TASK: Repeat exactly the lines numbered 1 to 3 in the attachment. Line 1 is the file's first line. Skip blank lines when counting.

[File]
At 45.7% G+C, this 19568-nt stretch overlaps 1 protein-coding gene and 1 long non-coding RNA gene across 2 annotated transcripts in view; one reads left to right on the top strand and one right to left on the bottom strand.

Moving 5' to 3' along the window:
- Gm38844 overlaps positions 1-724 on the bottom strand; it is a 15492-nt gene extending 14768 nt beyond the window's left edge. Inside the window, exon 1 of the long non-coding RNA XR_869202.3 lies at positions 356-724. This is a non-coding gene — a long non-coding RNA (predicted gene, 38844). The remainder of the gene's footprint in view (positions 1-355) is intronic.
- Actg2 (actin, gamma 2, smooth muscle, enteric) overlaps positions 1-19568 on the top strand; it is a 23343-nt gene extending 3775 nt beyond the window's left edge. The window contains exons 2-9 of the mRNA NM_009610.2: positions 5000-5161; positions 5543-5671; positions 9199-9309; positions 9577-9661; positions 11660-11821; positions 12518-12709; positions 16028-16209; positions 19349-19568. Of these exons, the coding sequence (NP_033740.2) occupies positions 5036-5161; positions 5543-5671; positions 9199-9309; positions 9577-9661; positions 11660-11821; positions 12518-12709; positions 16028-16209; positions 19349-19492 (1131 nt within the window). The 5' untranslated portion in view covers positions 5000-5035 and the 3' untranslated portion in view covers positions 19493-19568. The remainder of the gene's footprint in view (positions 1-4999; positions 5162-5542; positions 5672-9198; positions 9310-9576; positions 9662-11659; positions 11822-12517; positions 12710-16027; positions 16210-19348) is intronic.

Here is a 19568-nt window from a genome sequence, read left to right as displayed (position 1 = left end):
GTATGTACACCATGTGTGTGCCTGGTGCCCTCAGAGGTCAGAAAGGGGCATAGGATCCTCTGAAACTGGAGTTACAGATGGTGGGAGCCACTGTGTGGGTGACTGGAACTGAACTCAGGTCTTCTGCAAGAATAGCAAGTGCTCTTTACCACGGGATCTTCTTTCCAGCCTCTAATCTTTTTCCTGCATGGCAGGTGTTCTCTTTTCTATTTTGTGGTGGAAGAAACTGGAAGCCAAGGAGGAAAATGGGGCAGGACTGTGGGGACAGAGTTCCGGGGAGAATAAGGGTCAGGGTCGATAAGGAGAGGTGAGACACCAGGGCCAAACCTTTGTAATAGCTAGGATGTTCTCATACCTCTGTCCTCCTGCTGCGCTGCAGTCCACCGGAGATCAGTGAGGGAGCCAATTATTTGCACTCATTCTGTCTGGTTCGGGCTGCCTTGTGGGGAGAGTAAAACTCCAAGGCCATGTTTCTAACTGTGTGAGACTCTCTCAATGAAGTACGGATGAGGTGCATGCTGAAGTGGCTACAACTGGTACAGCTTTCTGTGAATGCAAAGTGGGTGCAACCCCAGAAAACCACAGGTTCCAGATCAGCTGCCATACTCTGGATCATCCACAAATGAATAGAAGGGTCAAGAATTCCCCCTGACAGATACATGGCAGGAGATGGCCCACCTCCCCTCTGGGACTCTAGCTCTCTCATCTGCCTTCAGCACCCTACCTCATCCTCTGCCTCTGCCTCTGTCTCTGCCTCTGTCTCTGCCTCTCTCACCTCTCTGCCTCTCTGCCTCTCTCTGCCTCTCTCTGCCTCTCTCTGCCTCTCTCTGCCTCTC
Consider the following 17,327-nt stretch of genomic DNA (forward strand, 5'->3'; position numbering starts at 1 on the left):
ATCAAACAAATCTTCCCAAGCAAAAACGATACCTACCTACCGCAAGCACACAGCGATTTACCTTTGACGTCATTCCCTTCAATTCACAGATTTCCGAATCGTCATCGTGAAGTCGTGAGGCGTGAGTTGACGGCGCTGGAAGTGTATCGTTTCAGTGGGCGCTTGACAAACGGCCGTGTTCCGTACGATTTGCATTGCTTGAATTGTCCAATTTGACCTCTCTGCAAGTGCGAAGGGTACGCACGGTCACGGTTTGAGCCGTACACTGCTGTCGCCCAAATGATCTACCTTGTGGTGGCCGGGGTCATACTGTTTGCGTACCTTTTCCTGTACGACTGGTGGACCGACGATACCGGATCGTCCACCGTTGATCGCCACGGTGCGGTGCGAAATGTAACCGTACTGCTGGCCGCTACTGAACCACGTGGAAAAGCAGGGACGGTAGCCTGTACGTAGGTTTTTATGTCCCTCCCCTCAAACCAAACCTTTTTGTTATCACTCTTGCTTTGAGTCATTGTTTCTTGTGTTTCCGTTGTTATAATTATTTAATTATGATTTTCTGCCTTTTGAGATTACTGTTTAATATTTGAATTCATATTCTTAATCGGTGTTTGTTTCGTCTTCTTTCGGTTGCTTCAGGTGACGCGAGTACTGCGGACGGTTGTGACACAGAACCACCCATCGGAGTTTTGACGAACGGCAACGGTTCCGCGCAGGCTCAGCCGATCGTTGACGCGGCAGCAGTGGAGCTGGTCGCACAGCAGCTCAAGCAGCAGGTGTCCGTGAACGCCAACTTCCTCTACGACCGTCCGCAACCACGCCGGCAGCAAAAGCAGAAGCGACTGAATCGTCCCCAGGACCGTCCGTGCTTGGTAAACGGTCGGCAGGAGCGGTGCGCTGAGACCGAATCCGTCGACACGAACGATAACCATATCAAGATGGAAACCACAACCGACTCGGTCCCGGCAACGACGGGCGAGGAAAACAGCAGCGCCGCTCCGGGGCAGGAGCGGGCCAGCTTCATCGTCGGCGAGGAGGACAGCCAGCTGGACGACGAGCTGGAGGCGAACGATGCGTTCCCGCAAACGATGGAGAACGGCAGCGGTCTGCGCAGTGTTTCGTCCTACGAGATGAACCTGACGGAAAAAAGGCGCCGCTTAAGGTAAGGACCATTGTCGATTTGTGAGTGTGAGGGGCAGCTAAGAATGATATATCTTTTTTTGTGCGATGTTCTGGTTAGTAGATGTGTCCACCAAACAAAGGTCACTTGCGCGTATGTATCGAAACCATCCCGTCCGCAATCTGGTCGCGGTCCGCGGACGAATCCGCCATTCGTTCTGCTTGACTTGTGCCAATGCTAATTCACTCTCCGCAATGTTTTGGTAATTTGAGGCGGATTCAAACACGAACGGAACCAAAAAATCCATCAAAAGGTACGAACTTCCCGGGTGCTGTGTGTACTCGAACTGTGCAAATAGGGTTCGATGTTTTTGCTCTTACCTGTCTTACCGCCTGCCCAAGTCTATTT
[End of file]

At 45.7% G+C, this 19568-nt stretch overlaps 1 protein-coding gene and 1 long non-coding RNA gene across 2 annotated transcripts in view; one reads left to right on the top strand and one right to left on the bottom strand.

Moving 5' to 3' along the window:
- Gm38844 overlaps positions 1-724 on the bottom strand; it is a 15492-nt gene extending 14768 nt beyond the window's left edge. Inside the window, exon 1 of the long non-coding RNA XR_869202.3 lies at positions 356-724. This is a non-coding gene — a long non-coding RNA (predicted gene, 38844). The remainder of the gene's footprint in view (positions 1-355) is intronic.